This fall I excavated the Anita Hill documentary, Anita: Speaking Truth to Power. It was chilling to re-watch her sitting before a bank of white men in dark suits in her bold turquoise, saying in the midst of the hearing, “Senator, you are not hearing me.” I was struck by her poise and control, her measured maneuvers in the narrow space allowed her. Christine Blasey Ford occupied the same space with different inflections. A space that aimed to dispel the confirmation that a hearing is not hearing. As the days after the hearings unfolded, I watched Bret Kavanaugh’s furious snarls and sneers, sometimes with sound, eventually mute screen shots. When the newscasters read his body, it was usually in visual terms as a performance of righteous defense or a pose of outrage. But what could be heard in it? Betrayal of the promise? Shame unmasked?
Bodies make noise but not of their own making. Some are trained in wildness, in absorbing it, or in monitoring the noise of other bodies as an act of survival. Accompanying these lessons is an education in desire that is just as vexed and contrary: expect to get whatever you want, or don’t expect to want at all.
“I longed for someone to confide in,” the former enslaved woman Harriet Jacobs wrote of her violation. The narrow space for her as she waited for that someone was her grandmother’s attic crawl space where she hid for seven years from the man looking to repossess her. Was her published story recompense for those years of monitoring confinement or adequate to the confidence she craved?
To confide is to relieve oneself of the burden of suffering by sharing it with another, as if the very act of being heard could lessen pain. There is something fundamental here about humans as social animals: our survival is based in our dependence on others, on being in relation. Our desire too. A judicial hearing that is not a hearing denies that fact and the accountability of justice to it.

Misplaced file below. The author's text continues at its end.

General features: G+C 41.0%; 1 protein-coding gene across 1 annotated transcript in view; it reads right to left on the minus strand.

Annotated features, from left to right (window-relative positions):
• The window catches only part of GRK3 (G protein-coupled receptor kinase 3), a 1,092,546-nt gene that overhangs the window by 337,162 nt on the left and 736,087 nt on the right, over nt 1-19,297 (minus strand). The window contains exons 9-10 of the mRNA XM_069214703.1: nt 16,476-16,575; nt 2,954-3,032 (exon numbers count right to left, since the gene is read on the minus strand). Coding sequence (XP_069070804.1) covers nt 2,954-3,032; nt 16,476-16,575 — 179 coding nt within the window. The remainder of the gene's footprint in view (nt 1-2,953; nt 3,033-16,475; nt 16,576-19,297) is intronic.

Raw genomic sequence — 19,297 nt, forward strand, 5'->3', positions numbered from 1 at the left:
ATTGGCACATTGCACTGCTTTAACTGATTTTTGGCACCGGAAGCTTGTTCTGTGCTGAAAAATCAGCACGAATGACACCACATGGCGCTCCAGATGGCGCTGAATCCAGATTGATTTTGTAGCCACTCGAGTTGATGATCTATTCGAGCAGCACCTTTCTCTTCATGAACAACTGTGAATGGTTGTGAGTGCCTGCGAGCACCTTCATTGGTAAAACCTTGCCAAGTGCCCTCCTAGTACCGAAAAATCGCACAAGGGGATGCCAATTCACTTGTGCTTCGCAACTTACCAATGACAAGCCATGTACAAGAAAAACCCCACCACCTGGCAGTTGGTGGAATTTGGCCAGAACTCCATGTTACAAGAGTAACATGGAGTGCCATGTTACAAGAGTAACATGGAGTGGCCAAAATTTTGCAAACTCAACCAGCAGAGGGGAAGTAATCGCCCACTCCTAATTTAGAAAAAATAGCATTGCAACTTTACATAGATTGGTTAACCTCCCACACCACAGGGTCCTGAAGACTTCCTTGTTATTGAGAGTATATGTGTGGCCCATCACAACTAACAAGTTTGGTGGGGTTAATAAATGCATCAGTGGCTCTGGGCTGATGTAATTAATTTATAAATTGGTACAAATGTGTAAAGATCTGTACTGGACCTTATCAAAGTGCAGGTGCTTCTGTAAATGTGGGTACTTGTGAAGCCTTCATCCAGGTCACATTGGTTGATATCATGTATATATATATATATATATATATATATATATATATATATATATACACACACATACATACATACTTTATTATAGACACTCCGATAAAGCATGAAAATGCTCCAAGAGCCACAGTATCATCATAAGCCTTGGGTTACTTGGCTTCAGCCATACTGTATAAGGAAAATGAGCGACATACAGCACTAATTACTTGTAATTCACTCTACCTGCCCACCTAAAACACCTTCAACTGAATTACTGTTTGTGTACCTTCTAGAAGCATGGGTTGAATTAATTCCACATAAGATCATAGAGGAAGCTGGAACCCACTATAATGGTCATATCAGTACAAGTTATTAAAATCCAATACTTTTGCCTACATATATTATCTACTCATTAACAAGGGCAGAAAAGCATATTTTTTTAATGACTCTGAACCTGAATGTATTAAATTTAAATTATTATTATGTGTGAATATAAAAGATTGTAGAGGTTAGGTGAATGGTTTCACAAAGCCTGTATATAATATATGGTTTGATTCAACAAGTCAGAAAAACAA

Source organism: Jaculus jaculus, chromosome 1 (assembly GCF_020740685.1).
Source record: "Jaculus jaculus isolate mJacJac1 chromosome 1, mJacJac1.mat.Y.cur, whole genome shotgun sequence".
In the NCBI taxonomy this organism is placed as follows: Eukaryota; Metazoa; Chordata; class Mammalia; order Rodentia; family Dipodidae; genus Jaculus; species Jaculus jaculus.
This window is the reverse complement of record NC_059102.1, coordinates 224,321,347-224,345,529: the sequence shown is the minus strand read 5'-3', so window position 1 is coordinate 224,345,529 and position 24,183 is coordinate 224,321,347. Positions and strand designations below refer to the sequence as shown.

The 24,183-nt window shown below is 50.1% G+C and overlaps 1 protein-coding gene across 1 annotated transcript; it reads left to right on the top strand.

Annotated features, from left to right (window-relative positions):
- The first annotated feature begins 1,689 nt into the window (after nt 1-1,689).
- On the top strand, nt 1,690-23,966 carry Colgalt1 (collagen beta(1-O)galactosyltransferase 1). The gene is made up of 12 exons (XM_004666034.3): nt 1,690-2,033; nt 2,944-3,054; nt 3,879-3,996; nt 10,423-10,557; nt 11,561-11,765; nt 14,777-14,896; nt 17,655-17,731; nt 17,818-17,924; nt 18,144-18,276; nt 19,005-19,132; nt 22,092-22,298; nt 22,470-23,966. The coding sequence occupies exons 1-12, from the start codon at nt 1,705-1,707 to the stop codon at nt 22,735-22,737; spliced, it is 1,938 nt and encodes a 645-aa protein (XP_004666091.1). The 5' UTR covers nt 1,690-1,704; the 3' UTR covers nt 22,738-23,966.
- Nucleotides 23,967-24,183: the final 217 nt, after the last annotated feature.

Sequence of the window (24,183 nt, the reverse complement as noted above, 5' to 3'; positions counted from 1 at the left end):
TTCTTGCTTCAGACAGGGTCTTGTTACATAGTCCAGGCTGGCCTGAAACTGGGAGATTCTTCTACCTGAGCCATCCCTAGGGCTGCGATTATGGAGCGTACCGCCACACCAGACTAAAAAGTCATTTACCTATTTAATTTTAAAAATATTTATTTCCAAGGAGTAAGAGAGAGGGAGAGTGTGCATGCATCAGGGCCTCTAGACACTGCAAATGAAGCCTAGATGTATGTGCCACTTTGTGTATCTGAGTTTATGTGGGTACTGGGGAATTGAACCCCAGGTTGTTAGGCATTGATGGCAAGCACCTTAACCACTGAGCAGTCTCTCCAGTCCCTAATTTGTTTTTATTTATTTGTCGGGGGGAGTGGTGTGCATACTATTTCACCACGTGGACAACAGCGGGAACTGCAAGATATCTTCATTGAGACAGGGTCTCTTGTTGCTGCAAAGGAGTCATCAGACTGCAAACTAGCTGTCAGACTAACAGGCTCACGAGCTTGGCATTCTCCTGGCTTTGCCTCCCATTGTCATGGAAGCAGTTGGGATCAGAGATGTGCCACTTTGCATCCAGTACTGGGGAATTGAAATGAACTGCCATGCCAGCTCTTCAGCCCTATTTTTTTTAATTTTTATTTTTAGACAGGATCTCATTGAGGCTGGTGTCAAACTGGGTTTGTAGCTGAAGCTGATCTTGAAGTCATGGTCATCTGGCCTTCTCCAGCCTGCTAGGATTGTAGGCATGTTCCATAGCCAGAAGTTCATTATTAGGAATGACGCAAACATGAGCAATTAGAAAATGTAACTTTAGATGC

Patriarchal power remains the base note of our democracy, its structural violence at times audible only in what is unsaid, in asides, muffled screams, confinements, or quiet deaths. Its costs and false promises run deep and wide. I want to think that the Kavanaugh hearing is a wake-up call, a noisy alarm that is rallying women to run—for public office, to the polls and into the streets, to the men in our lives, to our phones, and to each other, insisting to be heard.
I want to believe in an awakening and to trust that from this hearing and the tribunal of #metoo we can find in our dependency the organized strength to dispel the violence and its undercover agents, to make a new world.
I woke up this morning thinking of Muriel Rukeyser’s poems. “Ann Burlak” is one about a woman known as the “red flame” whose charismatic speeches and compassion helped people forge their dependency into a moving force against miserable working conditions and the racism of the Jim Crow south. “Her words live,” the poem assures us and speak through others “the desire of worlds moving unmade/saying ‘Who owns the world?’ and waiting for the cry.”
Another Rukeyser poem is about the artist Kathe Kolwitz and includes the often-quoted proposition:
What would happen if one woman told the truth about
The world would split open.
Well, she is telling it. The cry is out. Our challenge is to make it heard.